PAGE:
Irish publishers Tramp Press and New Island are among the small presses that have been longlisted for the Republic of Consciousness Prize.
The prize was launched earlier this year by author Neil Griffiths (pictured) and seeks to find the "best novel published by a small press". Discussing the judging criteria, Griffiths said: "We weren’t just looking for great novels but ‘hardcore literary fiction and gorgeous prose'."
New Island Press was longlisted for Beautiful Pictures of a Lost Homeland, “a long polyphonic novel" by Mia Gallagher, while Tramp Press was nominated for the “beautifully written” Solar Bones by Mike McCormack.
Martin John, a "a darkly comic novel" by Anakana Schofield (And Other Stories), has also made the longlist. Griffiths said of the novel: “Martin John struggles with an impulse towards public sexual exposure, and we are witness to his life in a novel of formal ingenuity that embraces poetry, plainchant, monologue, memory and dream. Anakana Schofield is a novelist of very rare gifts and this is a singular achievement.” Born on a Tuesday by Elnathan John (Cassava Republic) is also in the running for the prize, with Griffiths calling it “the most involving and moving work of fiction about West African political and religious life I’ve read in a long time.” Also longlisted is Dodge and Burn by Seraphina Madsen (Dodo Ink), described by Griffiths as “superficially - On The Road for the rave generation”.
Short story collections are well represented on the longlist with Fine, Fine, Fine, Fine, Fine by Diane Williams (CB Editions), Light Box by KJ Orr (Daunt Books), Treats by Lara Williams (Freight), Glue Ponys by Chris Wilson (Tangerine Press), and Counternarratives by John Keene (Fitzcarraldo Editions) all nominated for the prize.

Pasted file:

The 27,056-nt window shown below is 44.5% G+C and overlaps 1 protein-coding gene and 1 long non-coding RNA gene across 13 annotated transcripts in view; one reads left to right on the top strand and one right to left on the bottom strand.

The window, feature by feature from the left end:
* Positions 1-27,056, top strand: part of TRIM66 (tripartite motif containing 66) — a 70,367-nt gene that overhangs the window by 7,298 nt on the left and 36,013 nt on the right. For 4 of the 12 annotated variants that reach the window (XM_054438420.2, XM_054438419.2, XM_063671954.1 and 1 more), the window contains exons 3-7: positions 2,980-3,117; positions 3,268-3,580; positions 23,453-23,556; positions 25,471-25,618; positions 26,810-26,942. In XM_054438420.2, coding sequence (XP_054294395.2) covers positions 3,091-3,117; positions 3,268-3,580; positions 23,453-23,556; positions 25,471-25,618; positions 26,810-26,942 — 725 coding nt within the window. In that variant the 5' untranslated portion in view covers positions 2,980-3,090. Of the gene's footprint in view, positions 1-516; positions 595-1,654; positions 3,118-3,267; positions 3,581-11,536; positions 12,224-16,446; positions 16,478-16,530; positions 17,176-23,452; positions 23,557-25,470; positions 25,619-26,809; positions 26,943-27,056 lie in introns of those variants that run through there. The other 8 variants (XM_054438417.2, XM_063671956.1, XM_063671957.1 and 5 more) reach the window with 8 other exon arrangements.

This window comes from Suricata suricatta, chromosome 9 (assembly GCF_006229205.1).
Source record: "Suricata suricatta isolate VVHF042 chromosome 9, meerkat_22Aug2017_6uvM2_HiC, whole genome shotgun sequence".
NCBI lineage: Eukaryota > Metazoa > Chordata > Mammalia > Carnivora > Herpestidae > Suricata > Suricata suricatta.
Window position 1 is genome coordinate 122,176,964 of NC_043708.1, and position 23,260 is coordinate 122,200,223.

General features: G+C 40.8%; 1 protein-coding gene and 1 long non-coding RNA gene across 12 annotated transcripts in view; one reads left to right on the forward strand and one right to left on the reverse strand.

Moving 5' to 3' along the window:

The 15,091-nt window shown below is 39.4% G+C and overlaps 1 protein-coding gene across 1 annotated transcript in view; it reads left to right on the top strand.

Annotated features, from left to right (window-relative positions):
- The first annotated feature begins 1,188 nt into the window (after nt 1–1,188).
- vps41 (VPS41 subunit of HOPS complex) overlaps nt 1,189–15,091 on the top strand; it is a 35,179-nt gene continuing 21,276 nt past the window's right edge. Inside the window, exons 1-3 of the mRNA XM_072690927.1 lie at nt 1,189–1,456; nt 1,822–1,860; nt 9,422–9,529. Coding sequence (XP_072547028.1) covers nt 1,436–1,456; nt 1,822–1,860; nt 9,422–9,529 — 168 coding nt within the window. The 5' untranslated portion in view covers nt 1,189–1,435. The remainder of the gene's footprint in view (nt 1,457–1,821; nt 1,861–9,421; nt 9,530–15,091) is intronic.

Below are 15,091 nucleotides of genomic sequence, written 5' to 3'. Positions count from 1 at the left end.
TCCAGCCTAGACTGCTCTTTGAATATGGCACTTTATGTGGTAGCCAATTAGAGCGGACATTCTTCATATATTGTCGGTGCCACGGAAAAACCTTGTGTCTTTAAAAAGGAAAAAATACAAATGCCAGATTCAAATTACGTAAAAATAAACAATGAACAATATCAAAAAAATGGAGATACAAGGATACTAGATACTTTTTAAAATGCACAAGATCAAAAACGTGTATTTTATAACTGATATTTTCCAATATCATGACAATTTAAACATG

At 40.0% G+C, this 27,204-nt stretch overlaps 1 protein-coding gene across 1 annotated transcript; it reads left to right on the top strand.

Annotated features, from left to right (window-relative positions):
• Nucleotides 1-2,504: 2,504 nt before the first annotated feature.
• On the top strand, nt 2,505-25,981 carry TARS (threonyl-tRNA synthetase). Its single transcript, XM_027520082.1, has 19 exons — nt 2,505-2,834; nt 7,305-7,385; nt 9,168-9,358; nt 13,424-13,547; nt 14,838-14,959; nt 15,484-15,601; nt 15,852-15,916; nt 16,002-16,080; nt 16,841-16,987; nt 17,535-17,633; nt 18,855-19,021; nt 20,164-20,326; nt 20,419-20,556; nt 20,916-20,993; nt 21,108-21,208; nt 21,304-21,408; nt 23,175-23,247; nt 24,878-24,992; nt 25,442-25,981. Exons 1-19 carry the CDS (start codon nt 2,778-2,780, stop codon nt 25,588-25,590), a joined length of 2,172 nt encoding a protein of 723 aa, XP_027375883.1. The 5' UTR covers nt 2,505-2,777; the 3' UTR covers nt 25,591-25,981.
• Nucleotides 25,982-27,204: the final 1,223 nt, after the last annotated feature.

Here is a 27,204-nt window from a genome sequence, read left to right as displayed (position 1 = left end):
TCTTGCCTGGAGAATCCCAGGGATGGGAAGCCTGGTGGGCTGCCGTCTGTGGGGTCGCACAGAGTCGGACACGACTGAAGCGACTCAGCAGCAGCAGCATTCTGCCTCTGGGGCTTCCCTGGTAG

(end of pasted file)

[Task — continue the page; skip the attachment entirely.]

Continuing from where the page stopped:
Sally O’Reilly’s Crude (EROS), a satire and comic novel about art and art criticism and that is “laugh out loud funny” has also made the longlist alongside Quiet Flows the Una by Faruk Šehić (Istros Books), a "hypnotic meditation on grief, shame and conflict by a veteran of the Bosnian war”, and Forbidden Line by Paul Stanbridge (Galley Beggar Press), a retelling of Don Quixote combined with a recreation of the Peasant’s Revolt.
Rounding out the longlist are The Storyteller, “a strong and uncompromising first novel” by Kate Armstrong (Holland House), The Marvellous Equations of the Dread, a magical realist journey through the history of Rastafarianism, Bob Marley & Jamaica by Marcia Douglas (Peepal Tree Press), and The Empress and the Cake, a "clever, thriller-cum-horror story of three women and their descent into addiction, crime and madness" by Linda Stift (Peirene Press).
The shortlist for the prize will be revealed on 12th January and the winner will be announced on 9th March 2017.
Funds for the prize money will be raised via a raffle which will see pledges entered into a draw to win subscriptions and bundles of books from small presses. Pledges can be made here.
The full longlist is below:
Martin John by Anakana Schofield (And Other Stories)
Born on A Tuesday by Elnathan John (Cassava Republic)
Fine, Fine, Fine, Fine, Fine by Diane Williams (CB Editions)
Light Box by KJ Orr (Daunt Books)
Dodge and Burn by Seraphina Madsen (Dodo Ink)
Crude by Sally O’Reilly (EROS)
Counternarratives by John Keene (Fitzcarraldo Editions)
Quiet Flows the Una by Faruk Šehić (Istros)
Treats by Lara Williams (Freight)
Forbidden Line by Paul Stanbridge (Galley Beggar)
The Storyteller by Kate Armstrong (Holland House)
Beautiful Pictures of a Lost Homeland by Mia Gallagher (New Island)
The Marvellous Equations of the Dread by Marcia Douglas (Peepal Tree Press)
The Empress and the Cake by Linda Stift (Peirene Press)
Glue Ponys by Chris Wilson (Tangerine Press)
Solar Bones by Mike McCormack (Tramp Press)
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